One of the study’s authors, Joseph McConnell, estimates the margin of error as within one or two years. “That’s pretty good,” he says, “a lot better than what archaeologists are used to, I can tell you that.” This allows the team of climate scientists, archaeologists, and historians to match their observations about lead levels to known historical events. As The New York Times reports, “lead emissions rose in periods of peace and prosperity, such as the Pax Romana, which ran from 27 BC to 180 A.D. and dropped during the civil wars that preceded the Pax and the rise of the emperor Augustus. There were also dramatic drops that coincided with the Antonine plague of 165-180 A.D., thought to have been small pox, and the Cyprian plague, cause uncertain, of 250-270 A.D.”

The data, notes The Economist, “provide a new window onto the workings of the ancient economy…. Not all of the lead trapped in the glacier comes from silver minding, but much of it does,” and scientists can make informed guesses about just how much. Many unanswered questions remain. “What we’d love to have is a document that says Rome had a state monetary policy,” says Bernard. The empire's specific economic policies are largely a mystery, but the ice core samples provide a wealth of new evidence for the increase and decrease in currency production, and ever-more refined technologies will allow for even more data to emerge from the pollutants trapped in glacial ice in the near future.

via The Atlantic

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Josh Jones is a writer and musician based in Durham, NC. Follow him at @jdmagness

The Muggletonians, an Obscure Religious Sect, Made Beautiful Maps That Put the Earth at the Center of the Solar System (1846)

In 1975, the philosopher of science Paul Feyerabend published his highly contrarian Against Method, a book in which he argued that “science is essentially an anarchic enterprise,” and as such, ought to be accorded no more privilege than any other way of knowing in a democratic society. Motivated by concerns about science as a domineering ideology, he argued the historical messiness of scientific practice, in which theories come about not through elegant logical thinking but often by complete accident, through copious trial and error, intuition, imagination, etc. Only in hindsight do we impose restrictions and tidy rules and narratives on revolutionary discoveries.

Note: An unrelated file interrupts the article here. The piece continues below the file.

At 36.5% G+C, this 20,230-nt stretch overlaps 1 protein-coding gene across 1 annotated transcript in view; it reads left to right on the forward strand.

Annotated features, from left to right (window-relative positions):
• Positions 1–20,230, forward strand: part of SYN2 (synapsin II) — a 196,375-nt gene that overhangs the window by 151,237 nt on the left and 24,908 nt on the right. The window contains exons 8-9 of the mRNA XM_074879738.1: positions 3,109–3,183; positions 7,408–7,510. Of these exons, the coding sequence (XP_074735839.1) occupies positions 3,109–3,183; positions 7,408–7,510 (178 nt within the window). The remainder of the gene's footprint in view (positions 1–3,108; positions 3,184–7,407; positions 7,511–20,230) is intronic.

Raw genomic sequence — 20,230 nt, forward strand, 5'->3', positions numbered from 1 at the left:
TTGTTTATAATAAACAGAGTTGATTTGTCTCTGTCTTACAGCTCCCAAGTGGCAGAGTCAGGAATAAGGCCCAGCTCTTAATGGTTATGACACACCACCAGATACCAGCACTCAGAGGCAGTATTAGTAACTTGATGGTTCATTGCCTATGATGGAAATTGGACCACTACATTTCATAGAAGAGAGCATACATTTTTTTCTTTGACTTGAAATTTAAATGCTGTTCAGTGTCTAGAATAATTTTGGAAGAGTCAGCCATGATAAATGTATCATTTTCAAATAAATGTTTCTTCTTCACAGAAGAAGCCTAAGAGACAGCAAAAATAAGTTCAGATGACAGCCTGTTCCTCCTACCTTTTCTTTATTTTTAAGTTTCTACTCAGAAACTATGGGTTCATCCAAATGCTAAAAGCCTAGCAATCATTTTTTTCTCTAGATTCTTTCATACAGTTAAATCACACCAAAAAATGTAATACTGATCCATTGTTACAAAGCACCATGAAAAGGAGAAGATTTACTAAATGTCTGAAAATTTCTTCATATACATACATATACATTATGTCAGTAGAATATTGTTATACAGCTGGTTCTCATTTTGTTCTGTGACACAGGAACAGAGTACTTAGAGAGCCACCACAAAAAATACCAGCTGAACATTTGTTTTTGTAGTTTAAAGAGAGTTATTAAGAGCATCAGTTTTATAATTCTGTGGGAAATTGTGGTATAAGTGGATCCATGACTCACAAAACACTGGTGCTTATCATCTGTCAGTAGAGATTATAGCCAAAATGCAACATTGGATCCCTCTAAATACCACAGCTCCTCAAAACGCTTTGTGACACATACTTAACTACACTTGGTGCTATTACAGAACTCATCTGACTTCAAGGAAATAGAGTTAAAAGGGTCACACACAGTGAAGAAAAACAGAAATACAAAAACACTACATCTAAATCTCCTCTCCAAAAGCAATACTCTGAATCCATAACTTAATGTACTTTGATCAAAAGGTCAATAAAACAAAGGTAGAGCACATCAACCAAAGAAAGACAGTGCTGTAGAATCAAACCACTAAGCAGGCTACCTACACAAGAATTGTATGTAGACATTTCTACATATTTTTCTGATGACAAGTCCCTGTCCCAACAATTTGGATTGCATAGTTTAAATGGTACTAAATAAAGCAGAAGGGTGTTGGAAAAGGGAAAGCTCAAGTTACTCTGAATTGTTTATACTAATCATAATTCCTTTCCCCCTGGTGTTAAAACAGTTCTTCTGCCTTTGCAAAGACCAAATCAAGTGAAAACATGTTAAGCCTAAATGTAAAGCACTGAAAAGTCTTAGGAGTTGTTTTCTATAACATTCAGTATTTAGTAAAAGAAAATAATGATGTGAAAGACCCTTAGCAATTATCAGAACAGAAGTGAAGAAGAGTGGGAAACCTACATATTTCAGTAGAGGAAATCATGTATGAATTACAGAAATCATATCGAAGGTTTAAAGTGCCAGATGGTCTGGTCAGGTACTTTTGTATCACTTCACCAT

Several years later, in the third, 1993 edition of the book, Feyerebend observed with alarm the same widespread anti-science bias that Carl Sagan wrote of two years later in Demon-Haunted World. “Times have changed,” he wrote, “Considering some tendencies in U.S. education… and in the world at large I think that reason should now be given greater weight.”

Feyerabend died the following year, but I wonder how he might revise or qualify a 2018 edition of the book, or whether he would republish it at all. Politically-motivated science denialism reigns. Indeed, a blithe denial of any observable reality, aided by digital technology, has become a dystopian new norm. But as the philosopher also commented, such circumstances may “occur frequently today... but may disappear tomorrow.”

In the recorded history of human inquiry across cultures and civilizations, we see ideas we call scientific co-existing with what we recognize as pseudo- and anti-scientific notions. The differences aren’t always very clear at the time. And then, sometimes, they are. During the so-called Age of Reason, when the development of the modern sciences in Europe slowly eclipsed other modes of explanation, one obscure group of contrarians persisted in almost comically stubborn unreason. Calling themselves the Muggletonians, the Protestant sect—like those today who deny climate change and evolution—resisted an overwhelming consensus of empirical science, the Copernican view of the solar system, despite all available evidence the contrary. In so doing, they left behind a series of “beautiful celestial maps,” notes Greg Miller at National Geographic, some of which resemble William Blake’s visual poetry.

The sect began in 1651, when a London tailor named John Reeve “claimed to have received a message from God” naming his cousin Lodowicke Muggleton as the “’last messenger for a great work unto this bloody unbelieving world.’... One of the main principles of their faith, a later observer wrote, was that ‘There is no Devil but the unclean Reason of men.’” Their view of the universe, based, of course, on scripture, resembles the Medieval Catholic view that Galileo attempted to correct, but their principle antagonist was not the Italian polymath or the earlier Renaissance astronomer Copernicus, but the great scientific mind of the time, Isaac Newton, whom Muggletonians railed against into the 19th and even 20th century. Muggletonians, Miller writes,” had remarkable longevity—the last known member died in 1979 after donating the sect’s archive of books and papers… to the British Library.”